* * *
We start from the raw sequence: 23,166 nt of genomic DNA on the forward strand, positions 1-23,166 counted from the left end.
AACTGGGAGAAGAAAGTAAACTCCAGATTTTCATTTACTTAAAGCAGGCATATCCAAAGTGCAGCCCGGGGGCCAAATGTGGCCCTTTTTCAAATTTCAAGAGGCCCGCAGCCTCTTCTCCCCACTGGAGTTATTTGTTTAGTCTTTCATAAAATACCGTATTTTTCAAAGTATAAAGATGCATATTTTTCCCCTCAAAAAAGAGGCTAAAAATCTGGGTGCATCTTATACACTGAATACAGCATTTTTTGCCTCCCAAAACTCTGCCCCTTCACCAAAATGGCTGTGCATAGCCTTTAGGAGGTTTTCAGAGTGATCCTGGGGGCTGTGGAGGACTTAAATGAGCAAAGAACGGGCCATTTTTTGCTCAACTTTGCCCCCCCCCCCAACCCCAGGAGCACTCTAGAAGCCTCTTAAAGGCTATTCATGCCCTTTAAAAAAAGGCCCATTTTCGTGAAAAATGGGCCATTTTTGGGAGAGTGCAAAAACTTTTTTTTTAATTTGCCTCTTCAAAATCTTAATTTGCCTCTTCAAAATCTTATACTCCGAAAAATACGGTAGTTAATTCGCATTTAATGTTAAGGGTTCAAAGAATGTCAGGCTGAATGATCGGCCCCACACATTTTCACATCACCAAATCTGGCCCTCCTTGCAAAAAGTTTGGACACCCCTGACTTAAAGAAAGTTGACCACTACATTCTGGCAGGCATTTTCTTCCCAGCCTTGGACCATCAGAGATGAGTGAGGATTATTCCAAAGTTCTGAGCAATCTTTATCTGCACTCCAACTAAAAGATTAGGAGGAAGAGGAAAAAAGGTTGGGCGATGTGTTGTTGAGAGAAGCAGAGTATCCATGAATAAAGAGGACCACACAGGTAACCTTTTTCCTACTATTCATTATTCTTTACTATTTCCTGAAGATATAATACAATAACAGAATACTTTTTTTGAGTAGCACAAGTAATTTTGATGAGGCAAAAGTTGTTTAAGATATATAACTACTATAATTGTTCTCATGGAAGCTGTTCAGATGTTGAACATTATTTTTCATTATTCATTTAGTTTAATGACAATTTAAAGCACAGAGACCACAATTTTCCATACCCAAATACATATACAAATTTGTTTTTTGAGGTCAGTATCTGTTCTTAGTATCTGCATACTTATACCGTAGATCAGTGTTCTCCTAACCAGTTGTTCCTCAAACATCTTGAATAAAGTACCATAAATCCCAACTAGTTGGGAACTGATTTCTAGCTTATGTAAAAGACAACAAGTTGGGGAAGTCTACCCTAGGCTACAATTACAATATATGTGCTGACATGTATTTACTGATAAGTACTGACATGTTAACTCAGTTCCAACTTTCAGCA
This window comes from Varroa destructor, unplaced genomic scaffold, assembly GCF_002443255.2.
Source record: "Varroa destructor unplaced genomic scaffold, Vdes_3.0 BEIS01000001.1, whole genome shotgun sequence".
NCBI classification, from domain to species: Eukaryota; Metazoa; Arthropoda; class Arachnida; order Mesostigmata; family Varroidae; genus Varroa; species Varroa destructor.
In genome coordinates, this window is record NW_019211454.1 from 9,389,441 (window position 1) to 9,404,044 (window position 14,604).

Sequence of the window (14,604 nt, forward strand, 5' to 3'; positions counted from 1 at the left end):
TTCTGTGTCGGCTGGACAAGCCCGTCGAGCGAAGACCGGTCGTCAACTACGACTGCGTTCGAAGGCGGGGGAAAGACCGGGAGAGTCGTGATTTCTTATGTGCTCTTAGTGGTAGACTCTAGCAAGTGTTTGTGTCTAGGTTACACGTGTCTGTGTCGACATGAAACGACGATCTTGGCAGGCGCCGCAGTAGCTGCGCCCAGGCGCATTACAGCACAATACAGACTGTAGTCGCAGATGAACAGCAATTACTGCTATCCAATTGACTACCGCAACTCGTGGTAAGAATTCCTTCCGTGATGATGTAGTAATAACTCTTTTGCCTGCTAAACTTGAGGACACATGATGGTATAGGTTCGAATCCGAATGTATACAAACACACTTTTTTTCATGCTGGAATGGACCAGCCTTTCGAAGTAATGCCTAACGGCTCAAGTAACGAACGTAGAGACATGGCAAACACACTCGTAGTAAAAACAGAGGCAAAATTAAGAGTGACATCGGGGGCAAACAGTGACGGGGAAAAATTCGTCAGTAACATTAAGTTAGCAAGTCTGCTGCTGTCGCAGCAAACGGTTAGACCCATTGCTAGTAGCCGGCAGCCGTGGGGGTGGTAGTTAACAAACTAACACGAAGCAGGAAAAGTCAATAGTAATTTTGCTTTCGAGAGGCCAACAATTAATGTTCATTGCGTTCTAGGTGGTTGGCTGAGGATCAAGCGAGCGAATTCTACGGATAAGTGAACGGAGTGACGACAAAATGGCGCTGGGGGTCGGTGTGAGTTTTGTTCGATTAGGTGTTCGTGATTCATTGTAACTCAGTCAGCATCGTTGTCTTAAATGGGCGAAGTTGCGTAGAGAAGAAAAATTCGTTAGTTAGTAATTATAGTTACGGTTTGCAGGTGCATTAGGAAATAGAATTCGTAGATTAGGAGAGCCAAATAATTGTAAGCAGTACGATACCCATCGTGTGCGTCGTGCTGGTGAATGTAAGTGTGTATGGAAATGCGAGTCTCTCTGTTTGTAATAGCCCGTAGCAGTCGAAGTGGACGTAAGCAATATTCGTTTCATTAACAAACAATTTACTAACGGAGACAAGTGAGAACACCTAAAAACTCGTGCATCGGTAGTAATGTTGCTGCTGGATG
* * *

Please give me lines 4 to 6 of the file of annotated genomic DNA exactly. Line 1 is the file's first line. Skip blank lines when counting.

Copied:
Source record: "Varroa destructor unplaced genomic scaffold, Vdes_3.0 BEIS01000001.1, whole genome shotgun sequence".
NCBI classification, from domain to species: Eukaryota; Metazoa; Arthropoda; class Arachnida; order Mesostigmata; family Varroidae; genus Varroa; species Varroa destructor.
In genome coordinates, this window is record NW_019211454.1 from 9,389,441 (window position 1) to 9,404,044 (window position 14,604).